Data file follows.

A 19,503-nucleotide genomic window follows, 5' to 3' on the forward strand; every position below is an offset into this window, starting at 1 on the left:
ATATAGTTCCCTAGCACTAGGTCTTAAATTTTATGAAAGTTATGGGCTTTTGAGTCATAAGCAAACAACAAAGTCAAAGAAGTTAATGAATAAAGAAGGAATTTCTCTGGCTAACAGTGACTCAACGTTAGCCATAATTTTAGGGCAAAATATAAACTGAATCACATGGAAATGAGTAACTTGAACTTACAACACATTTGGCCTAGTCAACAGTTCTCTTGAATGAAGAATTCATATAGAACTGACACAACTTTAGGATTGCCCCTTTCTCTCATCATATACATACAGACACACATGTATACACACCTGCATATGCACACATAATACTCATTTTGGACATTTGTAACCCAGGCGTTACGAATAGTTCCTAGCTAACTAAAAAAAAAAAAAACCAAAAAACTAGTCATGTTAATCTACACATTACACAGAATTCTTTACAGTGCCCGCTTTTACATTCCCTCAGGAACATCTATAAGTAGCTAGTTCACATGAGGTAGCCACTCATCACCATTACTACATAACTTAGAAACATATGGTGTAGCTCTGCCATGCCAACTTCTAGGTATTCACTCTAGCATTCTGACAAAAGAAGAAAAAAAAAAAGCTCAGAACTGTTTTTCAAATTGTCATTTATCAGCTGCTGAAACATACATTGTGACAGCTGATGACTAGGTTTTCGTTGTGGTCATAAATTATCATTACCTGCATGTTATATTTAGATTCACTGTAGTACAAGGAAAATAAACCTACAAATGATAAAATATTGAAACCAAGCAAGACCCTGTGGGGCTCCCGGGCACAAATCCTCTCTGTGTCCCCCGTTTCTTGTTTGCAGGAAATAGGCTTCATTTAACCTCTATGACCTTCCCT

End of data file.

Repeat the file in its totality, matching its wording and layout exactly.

A 19,503-nucleotide genomic window follows, 5' to 3' on the forward strand; every position below is an offset into this window, starting at 1 on the left:
ATATAGTTCCCTAGCACTAGGTCTTAAATTTTATGAAAGTTATGGGCTTTTGAGTCATAAGCAAACAACAAAGTCAAAGAAGTTAATGAATAAAGAAGGAATTTCTCTGGCTAACAGTGACTCAACGTTAGCCATAATTTTAGGGCAAAATATAAACTGAATCACATGGAAATGAGTAACTTGAACTTACAACACATTTGGCCTAGTCAACAGTTCTCTTGAATGAAGAATTCATATAGAACTGACACAACTTTAGGATTGCCCCTTTCTCTCATCATATACATACAGACACACATGTATACACACCTGCATATGCACACATAATACTCATTTTGGACATTTGTAACCCAGGCGTTACGAATAGTTCCTAGCTAACTAAAAAAAAAAAAAACCAAAAAACTAGTCATGTTAATCTACACATTACACAGAATTCTTTACAGTGCCCGCTTTTACATTCCCTCAGGAACATCTATAAGTAGCTAGTTCACATGAGGTAGCCACTCATCACCATTACTACATAACTTAGAAACATATGGTGTAGCTCTGCCATGCCAACTTCTAGGTATTCACTCTAGCATTCTGACAAAAGAAGAAAAAAAAAAAGCTCAGAACTGTTTTTCAAATTGTCATTTATCAGCTGCTGAAACATACATTGTGACAGCTGATGACTAGGTTTTCGTTGTGGTCATAAATTATCATTACCTGCATGTTATATTTAGATTCACTGTAGTACAAGGAAAATAAACCTACAAATGATAAAATATTGAAACCAAGCAAGACCCTGTGGGGCTCCCGGGCACAAATCCTCTCTGTGTCCCCCGTTTCTTGTTTGCAGGAAATAGGCTTCATTTAACCTCTATGACCTTCCCT